*Please note that the links to the content in this Part will direct you to Westlaw AU.
The latest issue of Online Currents (Volume 29 Part 3) contains the following material:
Digging up roots: Online resources for DIY genealogy – Cathy Kristiansen
The internet can be a highly productive place to conduct family history research. Enormous searchable databases of digitised birth, marriage and death records, property documents and wills, ship passenger and convict transportation lists, and countless other pieces of history, are becoming available at a rapid rate, driven by a soaring interest in ancestry. Aside from tapping into existing old documents, the new tool of DNA testing offers an unprecedented avenue for reaching into the past. Libraries are a key part of the explosion in genealogy interest, setting up family history websites stocked with articles and online links for ancestral research.
The TED phenomenon – Jane Douglas
TED Conference and TED Talks are the backbone of a rapidly expanding phenomenon that promotes innovation and sharing of ideas. TED projects and content provide funding, resource, inspiration and a platform for communication for corporations, foundations, educational bodies and private individuals. TED’s reach is global and its influence undeniable but it is not without its detractors.
Cybersecurity for information professionals: The organizational dimension – Matt Moore and Kelly Tall
This article focuses on the organisational aspects of cybersecurity. We begin by identifying potential hostile parties and the methods they use to penetrate systems. Outlining the NIST Cybersecurity Framework, we discuss the responses to cybersecurity issues by information professionals and their role in this environment.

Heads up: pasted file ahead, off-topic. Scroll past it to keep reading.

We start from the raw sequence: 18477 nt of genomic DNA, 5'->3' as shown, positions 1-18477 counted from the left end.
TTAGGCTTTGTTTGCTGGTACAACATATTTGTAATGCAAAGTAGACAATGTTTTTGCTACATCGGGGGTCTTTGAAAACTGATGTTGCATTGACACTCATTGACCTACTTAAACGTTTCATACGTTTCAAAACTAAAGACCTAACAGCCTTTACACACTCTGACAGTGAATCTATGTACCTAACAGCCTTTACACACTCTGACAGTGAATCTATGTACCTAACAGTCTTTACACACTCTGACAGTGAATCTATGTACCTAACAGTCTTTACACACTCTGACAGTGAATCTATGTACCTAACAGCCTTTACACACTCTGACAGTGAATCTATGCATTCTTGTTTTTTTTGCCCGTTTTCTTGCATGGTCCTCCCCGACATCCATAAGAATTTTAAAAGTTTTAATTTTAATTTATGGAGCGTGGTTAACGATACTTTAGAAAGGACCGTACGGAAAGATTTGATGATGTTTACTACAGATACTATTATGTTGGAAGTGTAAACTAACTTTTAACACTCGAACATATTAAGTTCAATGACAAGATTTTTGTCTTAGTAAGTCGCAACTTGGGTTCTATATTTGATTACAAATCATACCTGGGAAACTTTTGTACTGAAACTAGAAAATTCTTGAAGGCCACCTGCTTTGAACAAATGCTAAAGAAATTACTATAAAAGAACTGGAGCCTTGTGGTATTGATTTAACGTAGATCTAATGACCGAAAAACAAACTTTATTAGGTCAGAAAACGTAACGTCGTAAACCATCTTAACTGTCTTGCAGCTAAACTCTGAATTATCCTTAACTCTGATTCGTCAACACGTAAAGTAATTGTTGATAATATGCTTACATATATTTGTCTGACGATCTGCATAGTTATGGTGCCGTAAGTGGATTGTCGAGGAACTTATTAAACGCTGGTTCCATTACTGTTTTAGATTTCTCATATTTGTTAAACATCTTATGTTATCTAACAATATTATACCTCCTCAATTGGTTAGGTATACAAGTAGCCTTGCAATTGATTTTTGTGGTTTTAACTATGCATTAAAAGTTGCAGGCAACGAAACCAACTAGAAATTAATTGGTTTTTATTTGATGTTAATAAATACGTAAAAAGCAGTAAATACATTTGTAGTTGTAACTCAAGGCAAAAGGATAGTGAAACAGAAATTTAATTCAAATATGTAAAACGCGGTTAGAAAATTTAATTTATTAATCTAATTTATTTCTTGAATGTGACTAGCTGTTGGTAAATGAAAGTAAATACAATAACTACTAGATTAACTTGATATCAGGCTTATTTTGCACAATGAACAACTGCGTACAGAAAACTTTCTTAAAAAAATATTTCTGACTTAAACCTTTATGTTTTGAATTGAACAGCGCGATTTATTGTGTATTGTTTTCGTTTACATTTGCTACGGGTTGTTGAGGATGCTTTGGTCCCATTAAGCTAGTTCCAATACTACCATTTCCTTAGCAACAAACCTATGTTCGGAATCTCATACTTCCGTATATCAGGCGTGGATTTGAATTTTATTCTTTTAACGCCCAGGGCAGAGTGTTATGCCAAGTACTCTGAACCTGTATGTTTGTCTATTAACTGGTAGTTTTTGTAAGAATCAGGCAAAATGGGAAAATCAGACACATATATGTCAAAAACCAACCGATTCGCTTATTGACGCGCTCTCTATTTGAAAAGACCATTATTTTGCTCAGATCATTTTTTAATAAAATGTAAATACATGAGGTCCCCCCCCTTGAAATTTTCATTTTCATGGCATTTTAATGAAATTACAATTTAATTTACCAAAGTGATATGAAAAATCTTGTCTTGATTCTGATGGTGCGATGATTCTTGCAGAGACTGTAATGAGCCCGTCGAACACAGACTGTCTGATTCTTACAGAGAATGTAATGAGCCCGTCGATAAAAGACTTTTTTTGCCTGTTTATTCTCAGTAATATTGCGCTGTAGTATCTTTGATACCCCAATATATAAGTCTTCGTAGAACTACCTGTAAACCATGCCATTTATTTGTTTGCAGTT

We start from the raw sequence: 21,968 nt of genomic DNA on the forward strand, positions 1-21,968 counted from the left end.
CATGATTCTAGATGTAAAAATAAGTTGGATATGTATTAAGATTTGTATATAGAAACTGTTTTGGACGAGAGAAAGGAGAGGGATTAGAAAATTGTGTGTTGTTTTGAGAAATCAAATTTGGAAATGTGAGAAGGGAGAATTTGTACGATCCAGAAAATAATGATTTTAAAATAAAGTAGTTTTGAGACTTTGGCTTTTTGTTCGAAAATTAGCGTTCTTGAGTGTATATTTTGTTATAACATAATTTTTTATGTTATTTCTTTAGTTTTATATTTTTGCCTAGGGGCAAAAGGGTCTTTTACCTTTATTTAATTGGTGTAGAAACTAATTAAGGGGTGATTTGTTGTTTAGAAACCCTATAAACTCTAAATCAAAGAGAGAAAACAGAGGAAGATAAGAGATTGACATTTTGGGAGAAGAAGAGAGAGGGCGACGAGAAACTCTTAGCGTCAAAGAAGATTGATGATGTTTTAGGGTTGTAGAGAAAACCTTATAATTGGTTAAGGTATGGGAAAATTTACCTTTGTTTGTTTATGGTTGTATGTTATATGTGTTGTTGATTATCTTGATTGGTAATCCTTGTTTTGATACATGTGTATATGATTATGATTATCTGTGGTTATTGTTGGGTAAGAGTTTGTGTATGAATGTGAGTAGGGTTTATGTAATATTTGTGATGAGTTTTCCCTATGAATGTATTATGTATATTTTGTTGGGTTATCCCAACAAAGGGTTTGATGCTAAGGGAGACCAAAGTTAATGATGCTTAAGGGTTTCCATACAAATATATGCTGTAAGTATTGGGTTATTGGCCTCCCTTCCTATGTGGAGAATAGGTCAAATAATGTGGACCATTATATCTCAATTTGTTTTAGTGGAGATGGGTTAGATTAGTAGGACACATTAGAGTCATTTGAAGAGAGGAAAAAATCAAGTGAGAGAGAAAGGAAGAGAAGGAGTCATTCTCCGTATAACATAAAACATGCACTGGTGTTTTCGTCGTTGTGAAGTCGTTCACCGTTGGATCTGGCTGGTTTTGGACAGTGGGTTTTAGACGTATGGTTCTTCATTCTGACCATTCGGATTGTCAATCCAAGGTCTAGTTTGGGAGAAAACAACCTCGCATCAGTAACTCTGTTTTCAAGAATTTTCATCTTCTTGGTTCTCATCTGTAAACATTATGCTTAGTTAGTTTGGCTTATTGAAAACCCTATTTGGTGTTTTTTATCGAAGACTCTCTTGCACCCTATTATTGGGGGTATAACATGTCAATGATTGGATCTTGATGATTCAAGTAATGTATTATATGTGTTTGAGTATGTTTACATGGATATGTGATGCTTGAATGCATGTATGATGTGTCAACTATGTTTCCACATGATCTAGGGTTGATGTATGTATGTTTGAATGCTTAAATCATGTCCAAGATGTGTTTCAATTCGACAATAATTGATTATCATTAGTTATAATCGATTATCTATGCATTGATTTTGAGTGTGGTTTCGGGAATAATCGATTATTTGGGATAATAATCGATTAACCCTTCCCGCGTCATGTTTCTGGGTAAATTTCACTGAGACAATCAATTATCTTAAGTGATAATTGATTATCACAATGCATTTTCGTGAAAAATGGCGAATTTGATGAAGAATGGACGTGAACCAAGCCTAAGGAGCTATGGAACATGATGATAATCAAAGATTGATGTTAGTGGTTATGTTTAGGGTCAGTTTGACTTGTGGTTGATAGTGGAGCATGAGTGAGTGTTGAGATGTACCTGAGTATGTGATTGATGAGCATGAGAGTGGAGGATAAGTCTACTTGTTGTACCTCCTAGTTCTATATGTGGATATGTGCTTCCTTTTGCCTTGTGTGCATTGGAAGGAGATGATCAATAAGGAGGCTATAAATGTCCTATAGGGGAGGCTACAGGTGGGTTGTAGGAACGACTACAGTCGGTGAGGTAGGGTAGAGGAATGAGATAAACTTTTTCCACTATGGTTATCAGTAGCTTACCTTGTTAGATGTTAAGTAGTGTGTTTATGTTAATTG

Online encyclopedias – Jon Jermey
We all know about Wikipedia – I hope – but what happens if you want to know more about specific topics, regions or locations? What if you’re a child, or a user with poor English skills, who wants information in an easily-read form? What if you have a particular religious or political point of view? Fortunately – or perhaps otherwise – there are nearly as many online encyclopedias as there are age and interest groups. This article takes a look at just some of the many available.
- A brief look at business happenings
- A collection of musings and thoughts on the worlds of libraries and information
- A selection of recommended publications
- New, recent and updated systems, services and online collections
- Explores sites with useful content, thought-provoking ideas and opportunities for Interaction
- Conference papers
- Upcoming conferences
For the pdf version of the table of contents, click here: OLC Vol 29 No 3 Contents.